members in their homes, takes a personal interest in their
attendance and keeping up their interest in the work. She has
been assisted by a great number of women from Smith College and
a council of one hundred and twenty-five women residents of
Northampton. Mr. Carnegie generously donated fifty thousand
dollars toward the erection of the club house for this work. But
while these substantial gifts have come from men, the actual
carrying on of this splendid work has been entirely done by
women, largely college women, throughout the country, and is
only another of the many different avenues of work along
educational lines being conducted in this country by our women.
The Washington Travel Club was organized
in the Strathmore Arms, the home of Mary S. Lockwood, in
January, 1880. Judge Lysander Hill, Frank Eastman, Mrs. Sara
Dean, Miss Emily Brigham and Mary S. Lockwood, arranged for the
first meeting. The officers were to be a "guide," to preside at
the meetings; a "courier," whose duty it was to secure speakers
and readers; a "journalist," to keep a record of their travels,
and an "executive committee" to form the itinerary and choose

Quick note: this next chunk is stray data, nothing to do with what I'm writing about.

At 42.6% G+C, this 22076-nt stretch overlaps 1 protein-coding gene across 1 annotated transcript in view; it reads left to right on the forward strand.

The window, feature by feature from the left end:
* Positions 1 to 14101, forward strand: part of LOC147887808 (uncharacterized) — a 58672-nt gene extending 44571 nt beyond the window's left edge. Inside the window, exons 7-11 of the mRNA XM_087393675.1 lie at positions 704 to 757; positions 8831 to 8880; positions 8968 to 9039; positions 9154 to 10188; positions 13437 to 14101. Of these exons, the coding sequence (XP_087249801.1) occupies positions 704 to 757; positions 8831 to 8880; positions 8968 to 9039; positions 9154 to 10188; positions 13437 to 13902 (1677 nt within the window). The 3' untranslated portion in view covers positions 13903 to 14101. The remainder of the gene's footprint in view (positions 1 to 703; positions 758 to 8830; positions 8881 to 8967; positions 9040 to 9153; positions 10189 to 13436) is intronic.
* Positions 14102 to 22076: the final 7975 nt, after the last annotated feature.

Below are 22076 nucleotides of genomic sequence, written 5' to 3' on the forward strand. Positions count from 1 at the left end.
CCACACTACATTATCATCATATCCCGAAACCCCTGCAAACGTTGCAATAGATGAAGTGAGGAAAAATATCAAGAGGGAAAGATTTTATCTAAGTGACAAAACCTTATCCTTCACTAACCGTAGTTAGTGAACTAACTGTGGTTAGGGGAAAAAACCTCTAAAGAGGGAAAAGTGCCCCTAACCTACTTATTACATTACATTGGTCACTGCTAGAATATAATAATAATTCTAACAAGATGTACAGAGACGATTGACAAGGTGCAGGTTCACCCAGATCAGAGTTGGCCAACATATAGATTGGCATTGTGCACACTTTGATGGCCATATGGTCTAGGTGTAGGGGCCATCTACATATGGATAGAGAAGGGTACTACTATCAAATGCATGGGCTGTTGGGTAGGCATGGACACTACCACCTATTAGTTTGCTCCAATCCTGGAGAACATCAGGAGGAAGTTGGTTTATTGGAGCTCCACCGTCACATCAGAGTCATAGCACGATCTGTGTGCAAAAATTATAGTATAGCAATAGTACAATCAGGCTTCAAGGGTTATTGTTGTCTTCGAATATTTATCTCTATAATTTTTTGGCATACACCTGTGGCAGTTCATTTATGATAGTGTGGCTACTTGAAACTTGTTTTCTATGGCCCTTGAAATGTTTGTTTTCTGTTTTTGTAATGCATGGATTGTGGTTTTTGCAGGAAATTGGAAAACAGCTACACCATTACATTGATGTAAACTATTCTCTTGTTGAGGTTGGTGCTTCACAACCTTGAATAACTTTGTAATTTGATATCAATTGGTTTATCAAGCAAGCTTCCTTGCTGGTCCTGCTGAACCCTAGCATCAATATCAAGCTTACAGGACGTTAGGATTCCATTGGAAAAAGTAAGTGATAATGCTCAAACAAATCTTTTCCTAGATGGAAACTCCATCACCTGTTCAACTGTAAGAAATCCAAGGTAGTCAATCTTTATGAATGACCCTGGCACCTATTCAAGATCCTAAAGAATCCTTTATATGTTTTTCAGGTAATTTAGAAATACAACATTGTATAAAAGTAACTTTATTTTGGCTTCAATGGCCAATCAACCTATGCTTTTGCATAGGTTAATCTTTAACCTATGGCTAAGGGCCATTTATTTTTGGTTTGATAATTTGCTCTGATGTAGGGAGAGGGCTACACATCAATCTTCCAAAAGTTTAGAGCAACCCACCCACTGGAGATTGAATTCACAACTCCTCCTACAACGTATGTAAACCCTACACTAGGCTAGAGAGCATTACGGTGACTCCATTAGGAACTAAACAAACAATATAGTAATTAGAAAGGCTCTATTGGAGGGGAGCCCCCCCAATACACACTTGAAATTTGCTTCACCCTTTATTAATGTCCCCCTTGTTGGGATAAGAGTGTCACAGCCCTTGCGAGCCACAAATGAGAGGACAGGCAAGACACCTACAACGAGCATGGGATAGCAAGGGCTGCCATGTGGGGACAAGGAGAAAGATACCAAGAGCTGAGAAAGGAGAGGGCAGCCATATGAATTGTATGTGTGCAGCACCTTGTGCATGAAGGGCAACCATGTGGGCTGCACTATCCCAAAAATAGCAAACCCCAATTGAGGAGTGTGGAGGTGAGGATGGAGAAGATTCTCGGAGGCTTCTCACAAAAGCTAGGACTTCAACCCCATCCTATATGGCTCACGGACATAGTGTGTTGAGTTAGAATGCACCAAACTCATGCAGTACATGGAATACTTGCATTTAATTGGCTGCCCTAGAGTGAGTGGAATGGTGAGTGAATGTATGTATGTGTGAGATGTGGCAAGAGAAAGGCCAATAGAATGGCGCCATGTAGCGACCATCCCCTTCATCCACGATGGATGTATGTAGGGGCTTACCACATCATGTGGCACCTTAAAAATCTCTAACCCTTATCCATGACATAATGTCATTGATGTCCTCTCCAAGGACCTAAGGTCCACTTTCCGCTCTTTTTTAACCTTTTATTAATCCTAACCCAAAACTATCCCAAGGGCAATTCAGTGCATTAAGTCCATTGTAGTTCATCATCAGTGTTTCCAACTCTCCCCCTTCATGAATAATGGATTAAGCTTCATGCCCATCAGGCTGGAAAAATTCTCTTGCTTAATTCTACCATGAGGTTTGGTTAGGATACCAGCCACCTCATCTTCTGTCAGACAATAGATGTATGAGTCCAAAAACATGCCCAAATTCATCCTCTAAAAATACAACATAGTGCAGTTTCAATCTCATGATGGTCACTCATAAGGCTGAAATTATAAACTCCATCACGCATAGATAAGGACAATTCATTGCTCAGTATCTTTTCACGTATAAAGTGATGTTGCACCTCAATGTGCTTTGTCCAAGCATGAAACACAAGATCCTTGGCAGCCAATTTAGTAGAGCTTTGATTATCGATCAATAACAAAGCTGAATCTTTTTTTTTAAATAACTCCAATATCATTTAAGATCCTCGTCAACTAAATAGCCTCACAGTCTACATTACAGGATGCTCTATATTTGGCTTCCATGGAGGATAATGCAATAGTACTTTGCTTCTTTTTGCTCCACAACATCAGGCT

the subjects for papers, and a music committee. One notable
feature of the club in its organization was the determination to
have no exercises of a miscellaneous character, no recitations,
reading, declarations, or literary fireworks of any kind.
Every Monday night during the winter
months, for sixteen years, this club was sustained with
unflagging interest Different countries were selected from year
to year, papers read and the addresses given upon all subjects
connected with the chosen country.
The home of this club was historic
inasmuch as it had been the home of many distinguished people:
General and Mrs. John A. Logan, Senator Edmunds, Judge Harlan,
Senator Ingalls, Senator Farwell, Governor Boutwell, Thomas B.
Reed, Governor Carpenter, of Iowa, Judge Ezra B. Taylor, Senator
Fry, of Maine, and hosts of others, including members and
Among the noted people who entertained
the club with instructive papers through these years were:
General Logan, George Kennan, Olive Logan, Senor Romero, Dr.
Chickering, Hon. A. R. Spofford, Hon. and Mrs. John W. Foster,
Mrs. J. C. Burrows, Dr. Charles Knight, Dr. Gregory, Dr.
Presbery, Judge Hayden, Professor Burgess, Mr. Fox, Minister to
Russia and scores of the literary lights belonging to the club
The club's first journeys were through
Egypt, where they traveled from near and from far without
carriage or car. They went up the Nile, through the plains of
Palestine, over the hills of Judea, among the Pyramids of Egypt
and into the buried cites of Persia. They were given a fair
understanding of the geography, biography, government, military,
art, religion, literature, ornamental and practical art, common
people and history of the country through which they traveled.
One of the first papers presented while
the club was in Egypt was by the late General John A. Logan,
upon military art in that country. It was wonderful in research,